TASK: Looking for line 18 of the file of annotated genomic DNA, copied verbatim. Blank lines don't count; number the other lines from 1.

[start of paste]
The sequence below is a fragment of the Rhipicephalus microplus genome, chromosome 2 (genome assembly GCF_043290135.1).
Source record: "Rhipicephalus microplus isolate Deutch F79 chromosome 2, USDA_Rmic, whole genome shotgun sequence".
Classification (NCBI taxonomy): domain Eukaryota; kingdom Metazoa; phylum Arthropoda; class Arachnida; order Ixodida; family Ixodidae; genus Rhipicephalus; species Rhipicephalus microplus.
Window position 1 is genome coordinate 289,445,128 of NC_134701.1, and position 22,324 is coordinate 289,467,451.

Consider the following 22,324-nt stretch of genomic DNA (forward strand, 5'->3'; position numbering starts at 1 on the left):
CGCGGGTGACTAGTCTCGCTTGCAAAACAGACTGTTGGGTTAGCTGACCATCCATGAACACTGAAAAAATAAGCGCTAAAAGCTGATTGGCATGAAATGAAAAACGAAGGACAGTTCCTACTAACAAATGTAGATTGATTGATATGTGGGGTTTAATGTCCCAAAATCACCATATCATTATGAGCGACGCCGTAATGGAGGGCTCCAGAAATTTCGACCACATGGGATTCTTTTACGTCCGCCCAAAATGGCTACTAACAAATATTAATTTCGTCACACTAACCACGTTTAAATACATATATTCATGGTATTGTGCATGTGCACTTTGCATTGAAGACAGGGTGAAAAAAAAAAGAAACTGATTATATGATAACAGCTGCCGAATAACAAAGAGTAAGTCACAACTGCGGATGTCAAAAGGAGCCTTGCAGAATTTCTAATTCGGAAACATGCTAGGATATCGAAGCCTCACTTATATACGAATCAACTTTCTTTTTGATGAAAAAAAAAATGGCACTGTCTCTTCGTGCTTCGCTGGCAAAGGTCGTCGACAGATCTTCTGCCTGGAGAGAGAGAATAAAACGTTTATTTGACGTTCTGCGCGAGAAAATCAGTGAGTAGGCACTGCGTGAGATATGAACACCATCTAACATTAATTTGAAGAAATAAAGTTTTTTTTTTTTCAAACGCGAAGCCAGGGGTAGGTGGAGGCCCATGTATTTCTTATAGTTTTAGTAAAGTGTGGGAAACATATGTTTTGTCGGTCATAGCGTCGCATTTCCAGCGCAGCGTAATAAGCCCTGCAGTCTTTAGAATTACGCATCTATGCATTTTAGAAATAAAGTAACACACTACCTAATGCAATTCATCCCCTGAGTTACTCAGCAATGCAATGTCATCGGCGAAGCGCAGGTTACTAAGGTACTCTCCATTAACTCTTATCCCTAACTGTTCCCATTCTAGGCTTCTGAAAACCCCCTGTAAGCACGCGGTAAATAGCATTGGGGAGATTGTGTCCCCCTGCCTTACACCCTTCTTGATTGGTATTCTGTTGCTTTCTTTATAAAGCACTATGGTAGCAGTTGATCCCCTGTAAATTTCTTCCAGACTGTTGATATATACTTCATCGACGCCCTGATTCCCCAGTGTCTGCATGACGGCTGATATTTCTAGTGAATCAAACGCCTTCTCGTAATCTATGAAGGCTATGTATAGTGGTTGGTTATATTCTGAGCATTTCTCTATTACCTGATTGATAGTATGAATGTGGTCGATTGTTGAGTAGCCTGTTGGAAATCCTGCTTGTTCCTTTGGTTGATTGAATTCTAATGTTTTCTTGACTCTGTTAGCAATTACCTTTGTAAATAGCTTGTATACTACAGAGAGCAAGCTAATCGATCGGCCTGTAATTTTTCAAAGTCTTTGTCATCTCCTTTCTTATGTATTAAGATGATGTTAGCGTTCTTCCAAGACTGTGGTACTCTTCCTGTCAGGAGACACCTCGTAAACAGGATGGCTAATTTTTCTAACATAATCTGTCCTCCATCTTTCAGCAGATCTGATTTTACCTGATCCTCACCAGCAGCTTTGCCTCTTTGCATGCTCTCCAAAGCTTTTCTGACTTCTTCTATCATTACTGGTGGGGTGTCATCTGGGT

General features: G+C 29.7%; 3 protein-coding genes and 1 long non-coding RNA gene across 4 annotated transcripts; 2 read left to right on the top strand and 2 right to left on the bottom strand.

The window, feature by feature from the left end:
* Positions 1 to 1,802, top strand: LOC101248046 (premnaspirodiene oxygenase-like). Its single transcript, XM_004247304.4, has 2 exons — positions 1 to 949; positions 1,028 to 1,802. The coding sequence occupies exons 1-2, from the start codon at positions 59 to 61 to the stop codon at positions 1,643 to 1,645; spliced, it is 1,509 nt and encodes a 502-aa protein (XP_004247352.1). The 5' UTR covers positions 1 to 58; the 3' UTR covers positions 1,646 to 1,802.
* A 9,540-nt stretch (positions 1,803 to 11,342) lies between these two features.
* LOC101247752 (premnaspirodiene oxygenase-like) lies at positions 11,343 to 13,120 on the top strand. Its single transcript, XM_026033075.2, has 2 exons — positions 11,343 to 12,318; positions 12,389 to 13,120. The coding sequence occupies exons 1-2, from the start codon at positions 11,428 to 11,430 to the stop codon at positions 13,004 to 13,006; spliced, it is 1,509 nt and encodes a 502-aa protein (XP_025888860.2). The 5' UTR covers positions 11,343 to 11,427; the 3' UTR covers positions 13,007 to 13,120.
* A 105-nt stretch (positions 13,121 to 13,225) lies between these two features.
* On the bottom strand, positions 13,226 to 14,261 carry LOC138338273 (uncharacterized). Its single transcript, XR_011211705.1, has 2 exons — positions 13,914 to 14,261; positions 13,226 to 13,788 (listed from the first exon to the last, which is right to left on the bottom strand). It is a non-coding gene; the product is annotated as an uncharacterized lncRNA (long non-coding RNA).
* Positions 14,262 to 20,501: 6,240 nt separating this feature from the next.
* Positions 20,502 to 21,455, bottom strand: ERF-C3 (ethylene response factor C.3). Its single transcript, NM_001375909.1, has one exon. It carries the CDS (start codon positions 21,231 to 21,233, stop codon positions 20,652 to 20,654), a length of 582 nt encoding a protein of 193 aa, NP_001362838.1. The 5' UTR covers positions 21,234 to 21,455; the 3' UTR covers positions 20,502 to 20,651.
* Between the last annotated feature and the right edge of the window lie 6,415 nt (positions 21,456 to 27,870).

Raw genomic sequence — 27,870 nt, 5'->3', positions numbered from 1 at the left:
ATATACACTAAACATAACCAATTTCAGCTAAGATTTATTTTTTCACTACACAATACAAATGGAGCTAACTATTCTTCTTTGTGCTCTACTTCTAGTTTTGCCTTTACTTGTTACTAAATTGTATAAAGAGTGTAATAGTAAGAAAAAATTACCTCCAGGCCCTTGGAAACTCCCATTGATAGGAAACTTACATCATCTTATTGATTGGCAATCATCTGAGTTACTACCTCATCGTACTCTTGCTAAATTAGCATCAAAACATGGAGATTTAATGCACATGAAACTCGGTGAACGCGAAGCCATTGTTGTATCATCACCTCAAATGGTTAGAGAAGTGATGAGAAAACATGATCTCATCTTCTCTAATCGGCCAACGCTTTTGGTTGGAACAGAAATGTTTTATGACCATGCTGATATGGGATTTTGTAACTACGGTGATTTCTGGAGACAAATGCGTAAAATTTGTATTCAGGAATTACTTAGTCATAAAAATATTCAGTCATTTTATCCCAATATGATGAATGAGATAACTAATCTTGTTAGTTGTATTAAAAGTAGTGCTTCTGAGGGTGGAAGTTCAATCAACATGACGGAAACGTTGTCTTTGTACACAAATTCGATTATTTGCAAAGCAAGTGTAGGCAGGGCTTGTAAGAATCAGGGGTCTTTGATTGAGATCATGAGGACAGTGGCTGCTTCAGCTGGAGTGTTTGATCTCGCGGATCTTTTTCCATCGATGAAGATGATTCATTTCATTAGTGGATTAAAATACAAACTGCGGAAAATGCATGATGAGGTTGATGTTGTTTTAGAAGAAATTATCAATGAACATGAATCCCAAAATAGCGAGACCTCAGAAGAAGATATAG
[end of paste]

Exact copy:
ATATACACTAAACATAACCAATTTCAGCTAAGATTTATTTTTTCACTACACAATACAAATGGAGCTAACTATTCTTCTTTGTGCTCTACTTCTAGTTTTGCCTTTACTTGTTACTAAATTGTATAAAGAGTGTAATAGTAAGAAAAAATTACCTCCAGGCCCTTGGAAACTCCCATTGATAGGAAACTTACATCATCTTATTGATTGGCAATCATCTGAGTTACTACCTCATCGTACTCTTGCTAAATTAGCATCAAAACATGGAGATTTAATGCACATGAAACTCGGTGAACGCGAAGCCATTGTTGTATCATCACCTCAAATGGTTAGAGAAGTGATGAGAAAACATGATCTCATCTTCTCTAATCGGCCAACGCTTTTGGTTGGAACAGAAATGTTTTATGACCATGCTGATATGGGATTTTGTAACTACGGTGATTTCTGGAGACAAATGCGTAAAATTTGTATTCAGGAATTACTTAGTCATAAAAATATTCAGTCATTTTATCCCAATATGATGAATGAGATAACTAATCTTGTTAGTTGTATTAAAAGTAGTGCTTCTGAGGGTGGAAGTTCAATCAACATGACGGAAACGTTGTCTTTGTACACAAATTCGATTATTTGCAAAGCAAGTGTAGGCAGGGCTTGTAAGAATCAGGGGTCTTTGATTGAGATCATGAGGACAGTGGCTGCTTCAGCTGGAGTGTTTGATCTCGCGGATCTTTTTCCATCGATGAAGATGATTCATTTCATTAGTGGATTAAAATACAAACTGCGGAAAATGCATGATGAGGTTGATGTTGTTTTAGAAGAAATTATCAATGAACATGAATCCCAAAATAGCGAGACCTCAGAAGAAGATATAG